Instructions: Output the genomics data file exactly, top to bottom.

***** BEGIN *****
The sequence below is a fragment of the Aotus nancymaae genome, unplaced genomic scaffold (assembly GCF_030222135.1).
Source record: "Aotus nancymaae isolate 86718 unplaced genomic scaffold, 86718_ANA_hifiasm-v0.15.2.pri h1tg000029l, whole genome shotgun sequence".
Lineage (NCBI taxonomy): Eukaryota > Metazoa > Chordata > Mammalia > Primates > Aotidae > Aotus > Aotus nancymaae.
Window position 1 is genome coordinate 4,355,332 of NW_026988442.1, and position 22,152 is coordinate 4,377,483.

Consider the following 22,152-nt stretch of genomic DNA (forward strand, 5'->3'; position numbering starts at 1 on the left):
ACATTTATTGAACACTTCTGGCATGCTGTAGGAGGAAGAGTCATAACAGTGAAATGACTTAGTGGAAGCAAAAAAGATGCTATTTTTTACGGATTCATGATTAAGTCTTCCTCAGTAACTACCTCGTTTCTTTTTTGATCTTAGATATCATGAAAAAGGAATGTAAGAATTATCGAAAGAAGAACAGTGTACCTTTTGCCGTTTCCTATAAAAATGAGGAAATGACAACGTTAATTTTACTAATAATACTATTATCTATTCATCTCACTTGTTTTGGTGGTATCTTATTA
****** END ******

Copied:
The sequence below is a fragment of the Aotus nancymaae genome, unplaced genomic scaffold (assembly GCF_030222135.1).
Source record: "Aotus nancymaae isolate 86718 unplaced genomic scaffold, 86718_ANA_hifiasm-v0.15.2.pri h1tg000029l, whole genome shotgun sequence".
Lineage (NCBI taxonomy): Eukaryota > Metazoa > Chordata > Mammalia > Primates > Aotidae > Aotus > Aotus nancymaae.
Window position 1 is genome coordinate 4,355,332 of NW_026988442.1, and position 22,152 is coordinate 4,377,483.

Consider the following 22,152-nt stretch of genomic DNA (forward strand, 5'->3'; position numbering starts at 1 on the left):
ACATTTATTGAACACTTCTGGCATGCTGTAGGAGGAAGAGTCATAACAGTGAAATGACTTAGTGGAAGCAAAAAAGATGCTATTTTTTACGGATTCATGATTAAGTCTTCCTCAGTAACTACCTCGTTTCTTTTTTGATCTTAGATATCATGAAAAAGGAATGTAAGAATTATCGAAAGAAGAACAGTGTACCTTTTGCCGTTTCCTATAAAAATGAGGAAATGACAACGTTAATTTTACTAATAATACTATTATCTATTCATCTCACTTGTTTTGGTGGTATCTTATTA